Bar plots display quantities according to the height of bars. Since standard bar plots do not indicate the level of variation in the data, they are most appropriate for showing individual values (e.g. count data) rather than aggregates of several values (e.g. arithmetic means). Although variation can be shown through error bars, this is only appropriate if the data are normally distributed.
The box plot is useful for comparing the quartiles of quantitative variables. More specifically, lower and upper ends of a box (the hinges) are defined by the first (Q1) and third quartile (Q3). The median (Q2) is shown as a horizontal line within the box. Additionally, outliers are indicated by the whiskers of the boxes whose definition is implementation-dependent. For example, in
geom_boxplot of ggplot2, whiskers are defined by the inter-quartile range (IQR = Q3 - Q1), extending no further than 1.5 * IQR.
R is a great tool for working with distributions. However, one has to know which specific function is the right wrong. Here, I’ll discuss which functions are available for dealing with the normal distribution: dnorm, pnorm, qnorm, and rnorm.
The scatter plot is probably the most simple type of plot that is available because it doesn’t do anything more than to show individual measurements as points in a plot. The scatter plot is particularly useful for investigating whether two variables are associated.
It is always useful to spend some time exploring a new data set before processing it further and analyzing it. One of the most convenient ways to get a feel for the data is plotting a histogram. The histogram is a tool for visualizing the frequency of measurements in terms of a bar plot. Here we’ll take a closer look at how the histogram can be used in R.
Two of the most commonly used statistical measures are the mean and the median. Both measures indicate the central value of a distribution, that is, the value at which one would expect the majority of data points to lie. In many applications, however, it is useful to think about which of the two measures is more appropriate given the data at hand. In this post, we’ll investigate the differences between both quantities and give recommendations when one should be preferred over the other.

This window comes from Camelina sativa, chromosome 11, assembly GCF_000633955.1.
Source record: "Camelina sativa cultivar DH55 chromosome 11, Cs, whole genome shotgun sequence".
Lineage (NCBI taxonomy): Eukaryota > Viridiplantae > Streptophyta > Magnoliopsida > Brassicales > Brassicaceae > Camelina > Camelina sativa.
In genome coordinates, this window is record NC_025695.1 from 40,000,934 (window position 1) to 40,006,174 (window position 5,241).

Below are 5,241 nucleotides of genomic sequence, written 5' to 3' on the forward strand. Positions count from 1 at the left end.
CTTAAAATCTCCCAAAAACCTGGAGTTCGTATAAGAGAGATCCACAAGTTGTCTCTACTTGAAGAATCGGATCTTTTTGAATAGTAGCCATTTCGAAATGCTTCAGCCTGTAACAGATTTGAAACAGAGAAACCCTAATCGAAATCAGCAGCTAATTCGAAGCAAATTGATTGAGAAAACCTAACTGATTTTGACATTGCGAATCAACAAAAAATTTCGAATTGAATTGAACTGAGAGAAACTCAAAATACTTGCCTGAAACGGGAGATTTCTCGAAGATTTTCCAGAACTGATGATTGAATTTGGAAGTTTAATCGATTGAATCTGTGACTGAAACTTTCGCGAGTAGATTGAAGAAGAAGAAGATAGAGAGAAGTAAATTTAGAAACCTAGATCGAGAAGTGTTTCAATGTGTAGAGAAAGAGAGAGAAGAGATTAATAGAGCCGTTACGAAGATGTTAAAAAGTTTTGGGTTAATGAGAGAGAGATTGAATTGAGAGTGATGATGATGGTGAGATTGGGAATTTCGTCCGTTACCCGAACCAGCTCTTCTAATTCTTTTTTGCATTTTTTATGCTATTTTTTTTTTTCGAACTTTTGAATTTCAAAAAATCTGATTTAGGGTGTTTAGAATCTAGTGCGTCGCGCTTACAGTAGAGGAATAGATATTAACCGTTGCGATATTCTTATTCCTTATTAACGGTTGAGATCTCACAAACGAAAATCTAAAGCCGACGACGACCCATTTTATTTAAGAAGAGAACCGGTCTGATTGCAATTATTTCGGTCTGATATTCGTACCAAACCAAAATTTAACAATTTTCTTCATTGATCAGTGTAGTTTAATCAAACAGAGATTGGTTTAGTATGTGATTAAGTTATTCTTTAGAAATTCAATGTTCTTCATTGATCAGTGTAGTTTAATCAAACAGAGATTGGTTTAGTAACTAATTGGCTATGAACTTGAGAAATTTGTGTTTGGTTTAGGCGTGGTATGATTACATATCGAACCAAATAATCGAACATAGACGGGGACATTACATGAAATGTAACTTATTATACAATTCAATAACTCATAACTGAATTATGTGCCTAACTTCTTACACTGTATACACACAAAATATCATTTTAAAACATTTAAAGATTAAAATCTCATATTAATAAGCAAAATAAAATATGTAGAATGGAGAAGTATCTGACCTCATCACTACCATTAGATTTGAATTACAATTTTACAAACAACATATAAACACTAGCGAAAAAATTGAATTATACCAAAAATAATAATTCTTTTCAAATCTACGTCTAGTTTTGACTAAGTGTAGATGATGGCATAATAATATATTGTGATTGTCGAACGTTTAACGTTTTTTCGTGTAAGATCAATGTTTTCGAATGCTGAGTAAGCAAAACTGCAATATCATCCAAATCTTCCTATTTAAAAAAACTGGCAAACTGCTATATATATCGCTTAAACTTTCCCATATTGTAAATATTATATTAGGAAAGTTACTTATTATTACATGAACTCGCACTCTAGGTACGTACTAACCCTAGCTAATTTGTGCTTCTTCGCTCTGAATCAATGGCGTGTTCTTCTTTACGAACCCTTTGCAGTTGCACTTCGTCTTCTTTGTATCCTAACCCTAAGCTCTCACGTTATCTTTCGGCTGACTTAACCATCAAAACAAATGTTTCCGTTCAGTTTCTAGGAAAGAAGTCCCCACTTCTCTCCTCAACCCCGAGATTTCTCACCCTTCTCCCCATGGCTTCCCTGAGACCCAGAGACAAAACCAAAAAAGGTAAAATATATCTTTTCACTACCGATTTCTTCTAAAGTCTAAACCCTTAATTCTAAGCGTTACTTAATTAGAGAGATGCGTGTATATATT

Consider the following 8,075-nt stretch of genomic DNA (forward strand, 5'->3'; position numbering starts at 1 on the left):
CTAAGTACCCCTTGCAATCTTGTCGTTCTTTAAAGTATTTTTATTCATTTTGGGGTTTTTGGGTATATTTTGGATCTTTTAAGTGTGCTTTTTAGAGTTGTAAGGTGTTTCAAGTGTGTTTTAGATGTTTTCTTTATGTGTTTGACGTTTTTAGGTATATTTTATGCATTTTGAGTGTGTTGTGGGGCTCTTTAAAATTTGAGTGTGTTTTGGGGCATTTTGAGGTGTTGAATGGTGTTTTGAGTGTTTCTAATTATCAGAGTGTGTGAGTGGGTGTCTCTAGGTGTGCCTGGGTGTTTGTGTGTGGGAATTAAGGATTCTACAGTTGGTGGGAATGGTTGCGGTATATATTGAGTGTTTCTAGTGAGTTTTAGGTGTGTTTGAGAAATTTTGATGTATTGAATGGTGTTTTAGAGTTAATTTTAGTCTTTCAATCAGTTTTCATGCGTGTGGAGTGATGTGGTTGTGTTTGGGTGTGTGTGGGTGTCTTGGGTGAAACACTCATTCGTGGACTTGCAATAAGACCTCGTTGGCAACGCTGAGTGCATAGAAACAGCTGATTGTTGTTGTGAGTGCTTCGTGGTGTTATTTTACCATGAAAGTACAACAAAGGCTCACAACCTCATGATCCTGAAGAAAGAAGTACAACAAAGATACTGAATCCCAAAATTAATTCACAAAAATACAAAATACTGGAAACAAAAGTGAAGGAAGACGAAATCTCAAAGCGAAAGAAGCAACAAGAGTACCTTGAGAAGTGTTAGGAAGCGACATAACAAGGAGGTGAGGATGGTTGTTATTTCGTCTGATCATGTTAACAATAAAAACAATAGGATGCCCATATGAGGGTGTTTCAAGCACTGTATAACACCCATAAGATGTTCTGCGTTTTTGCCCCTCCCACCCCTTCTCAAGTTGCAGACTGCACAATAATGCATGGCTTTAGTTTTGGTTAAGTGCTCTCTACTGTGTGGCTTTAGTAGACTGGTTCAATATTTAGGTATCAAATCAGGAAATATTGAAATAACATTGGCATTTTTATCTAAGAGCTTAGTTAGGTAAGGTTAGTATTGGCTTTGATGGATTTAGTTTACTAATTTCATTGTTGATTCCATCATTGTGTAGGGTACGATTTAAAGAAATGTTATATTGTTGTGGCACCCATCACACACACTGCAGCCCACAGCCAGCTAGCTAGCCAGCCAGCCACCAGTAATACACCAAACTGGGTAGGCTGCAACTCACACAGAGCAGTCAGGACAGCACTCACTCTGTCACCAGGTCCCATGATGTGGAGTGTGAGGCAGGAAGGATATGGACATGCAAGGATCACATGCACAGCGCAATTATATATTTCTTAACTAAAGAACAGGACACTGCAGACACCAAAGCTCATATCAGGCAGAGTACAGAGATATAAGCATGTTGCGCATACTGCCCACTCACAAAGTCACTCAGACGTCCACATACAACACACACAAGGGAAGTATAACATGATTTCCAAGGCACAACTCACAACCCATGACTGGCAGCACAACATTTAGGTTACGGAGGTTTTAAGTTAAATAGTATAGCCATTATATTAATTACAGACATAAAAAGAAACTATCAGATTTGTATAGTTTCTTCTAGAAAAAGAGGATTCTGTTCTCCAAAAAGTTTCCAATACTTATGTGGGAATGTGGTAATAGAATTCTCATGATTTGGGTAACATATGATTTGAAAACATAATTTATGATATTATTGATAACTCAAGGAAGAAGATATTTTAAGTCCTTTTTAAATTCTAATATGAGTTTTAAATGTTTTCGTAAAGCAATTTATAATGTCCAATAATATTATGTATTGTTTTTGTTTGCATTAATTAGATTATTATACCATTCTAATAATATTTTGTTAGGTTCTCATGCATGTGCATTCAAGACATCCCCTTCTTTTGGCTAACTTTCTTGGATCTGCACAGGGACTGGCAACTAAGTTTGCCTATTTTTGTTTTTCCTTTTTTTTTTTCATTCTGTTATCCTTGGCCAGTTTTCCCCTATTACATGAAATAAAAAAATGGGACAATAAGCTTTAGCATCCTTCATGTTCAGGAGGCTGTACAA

The means of quantitative measurements from two groups can be compared using Student’s t-test. To compare the means of measurements for more than two levels of a categorical variable, one-way ANOVA has to be used. Here, we’ll explore the parametric, one-way ANOVA test as well as the non-parametric version of the test, the Kruskal-Wallis test, which compares median values.
When planning statistical tests, it is important to think about the consequenes of type 1 and type 2 errors. Typically, type 1 errors are considered to be the worse type of error. While the rate of type 1 errors is limited by the significance level, the rate of type 2 errors depends on the statistical power of the test. Here, we discuss how the null hypothesis should be chosen and how the two types of errors are related.
So, you performed a test for significance and obtained a positive result. That’s great but it’s not time to celebrate yet. You may ask: Why? Isn’t a significant test result sufficient to show the existence of an effect? This statement, however, is not true for two reasons. First, a significant result only indicates the existence of an effect but doesn’t prove it. For example, at a significance level of 5%, an exact test will yield a false positive result in 5% of the cases. Second, a significant result does not necessarily make a statement about the magnitude of the effect. In this post, we’ll investigate the difference between statistical significance and the effect size, which describes the magnitude of an effect.